Anything a predator cannot see a rabbit through works. Some rabbits also change their color so that they blend in the gray and white landscape of the winter.
Cover isn’t as attractive as food is for wild rabbits, however. Many rabbits also seek refuge in bushy areas close to agricultural fields. They scavenge for waste grains that are blown away by winds in fields clear of snow.
You may also notice wild rabbits in your yard during the winter months. If your home offers a place to hide and eat, it’s an ideal spot for a rabbit to seek shelter in.
In most homes, some rabbit-friendly food sources include leafy ornamental plants that remain visible after snow, tall shrubs and tree buds.
What Do Rabbits Eat In The Winter?
Wild rabbits are good at finding food, even during cold winters when their normal food sources are lacking. When there isn’t a steady supply of their desired grasses, clover, hay or berries, they will resort to two main sources of nutrients:
1) Wood-Based Sources
These include bush buds, twigs, and bark of rose and sumac bushes, as well as woody plants, such as birch, willow, and oak trees.
In the Midwest states, waste agricultural grains, including soybeans, corn, wheat, and sorghum are highly sought-after and pack a nutritious punch for wild rabbits in the winter.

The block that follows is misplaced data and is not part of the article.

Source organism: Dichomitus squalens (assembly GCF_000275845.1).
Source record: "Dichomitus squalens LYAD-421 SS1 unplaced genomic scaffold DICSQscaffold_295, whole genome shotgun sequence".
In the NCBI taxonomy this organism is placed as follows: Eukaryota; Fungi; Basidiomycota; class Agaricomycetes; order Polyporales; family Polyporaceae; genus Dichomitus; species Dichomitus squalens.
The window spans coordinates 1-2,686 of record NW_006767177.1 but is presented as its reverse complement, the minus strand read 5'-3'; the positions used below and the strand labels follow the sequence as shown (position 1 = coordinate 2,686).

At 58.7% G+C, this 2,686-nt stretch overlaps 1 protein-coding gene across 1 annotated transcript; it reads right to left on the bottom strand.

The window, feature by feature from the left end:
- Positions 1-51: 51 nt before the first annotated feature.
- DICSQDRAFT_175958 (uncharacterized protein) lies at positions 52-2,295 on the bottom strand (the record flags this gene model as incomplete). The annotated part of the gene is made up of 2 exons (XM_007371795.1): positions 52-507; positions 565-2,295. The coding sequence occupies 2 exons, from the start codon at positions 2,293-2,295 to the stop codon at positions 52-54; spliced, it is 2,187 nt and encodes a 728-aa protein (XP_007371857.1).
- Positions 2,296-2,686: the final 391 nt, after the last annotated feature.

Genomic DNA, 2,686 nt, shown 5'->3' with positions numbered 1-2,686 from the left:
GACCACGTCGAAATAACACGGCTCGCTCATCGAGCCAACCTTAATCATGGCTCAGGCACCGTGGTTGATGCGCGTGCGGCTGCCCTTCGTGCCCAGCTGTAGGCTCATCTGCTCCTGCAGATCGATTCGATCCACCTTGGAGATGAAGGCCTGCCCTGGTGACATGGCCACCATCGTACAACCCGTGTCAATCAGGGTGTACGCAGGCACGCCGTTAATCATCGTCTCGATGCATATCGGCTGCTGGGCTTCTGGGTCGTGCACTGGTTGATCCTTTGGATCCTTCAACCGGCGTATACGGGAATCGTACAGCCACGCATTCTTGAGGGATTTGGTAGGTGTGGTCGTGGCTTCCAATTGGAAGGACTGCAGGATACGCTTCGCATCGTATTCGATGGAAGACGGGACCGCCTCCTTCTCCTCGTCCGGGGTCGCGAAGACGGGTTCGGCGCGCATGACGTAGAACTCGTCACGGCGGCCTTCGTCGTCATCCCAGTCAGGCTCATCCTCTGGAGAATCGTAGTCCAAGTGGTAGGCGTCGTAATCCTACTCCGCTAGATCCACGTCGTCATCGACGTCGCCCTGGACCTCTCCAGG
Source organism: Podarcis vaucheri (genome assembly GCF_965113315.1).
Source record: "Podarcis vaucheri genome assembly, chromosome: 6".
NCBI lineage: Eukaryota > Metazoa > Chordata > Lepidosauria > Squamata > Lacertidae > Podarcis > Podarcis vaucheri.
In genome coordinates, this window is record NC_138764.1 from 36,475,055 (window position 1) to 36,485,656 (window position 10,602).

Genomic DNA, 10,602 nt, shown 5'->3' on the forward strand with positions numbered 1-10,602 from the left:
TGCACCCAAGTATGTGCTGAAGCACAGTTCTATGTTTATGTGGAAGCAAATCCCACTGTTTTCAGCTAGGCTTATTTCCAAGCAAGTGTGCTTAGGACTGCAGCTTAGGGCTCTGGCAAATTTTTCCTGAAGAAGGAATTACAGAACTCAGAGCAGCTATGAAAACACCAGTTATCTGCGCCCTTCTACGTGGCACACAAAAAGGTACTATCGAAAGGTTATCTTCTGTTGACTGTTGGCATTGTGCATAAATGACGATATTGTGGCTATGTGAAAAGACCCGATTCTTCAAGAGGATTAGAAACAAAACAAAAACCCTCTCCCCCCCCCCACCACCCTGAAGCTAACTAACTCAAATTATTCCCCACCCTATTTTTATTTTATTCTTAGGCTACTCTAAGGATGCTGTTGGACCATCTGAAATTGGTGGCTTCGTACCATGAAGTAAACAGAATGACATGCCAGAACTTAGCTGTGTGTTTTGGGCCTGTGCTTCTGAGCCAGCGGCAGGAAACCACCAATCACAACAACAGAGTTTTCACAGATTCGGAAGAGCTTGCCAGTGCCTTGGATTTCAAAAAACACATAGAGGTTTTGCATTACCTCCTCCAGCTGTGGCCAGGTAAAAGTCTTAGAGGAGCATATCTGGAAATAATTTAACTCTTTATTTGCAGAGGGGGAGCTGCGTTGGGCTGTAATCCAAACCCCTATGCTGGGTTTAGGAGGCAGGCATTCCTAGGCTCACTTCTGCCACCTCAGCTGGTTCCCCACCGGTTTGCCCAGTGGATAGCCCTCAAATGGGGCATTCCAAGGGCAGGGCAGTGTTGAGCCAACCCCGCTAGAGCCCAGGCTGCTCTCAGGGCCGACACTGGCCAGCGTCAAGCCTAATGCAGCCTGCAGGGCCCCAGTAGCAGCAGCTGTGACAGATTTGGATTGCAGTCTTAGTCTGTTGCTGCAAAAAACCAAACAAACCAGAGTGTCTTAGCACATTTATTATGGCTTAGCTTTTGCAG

2) Cecotropes (Partially Digested Feces)
Rabbits reingest up to 80% of their cecotropes (partially digested or night feces).
Consumption of poop is referred to as coprophagy. Rabbits have to eat their feces in the winter because of their inefficient digestive tracts.
According to The Cornell Veterinarian, bacterial synthesis occurs in the lower gastrointestinal tract, where there is little nutrient absorption. Ingesting their feces allows rabbits to obtain more nutrients, such as vitamin B, from the food they’ve already eaten.
This practice allows rabbits to make the most out of the food that is available to them, and survive the scarcity of food in the winter.
Do Rabbits Hibernate In The Winter?
Rabbits do not hibernate during wintertime. In fact, they can tolerate the winter better than warm weather. They continue to actively seek food sources throughout the winter months to keep warm and survive.
The reason you don’t see many wild rabbits in the winter is that they are most active during dusk or dawn. The weather is milder around these periods, and the darkness reduces their chances of being caught by a predator. During this time, wild rabbits will forage for food.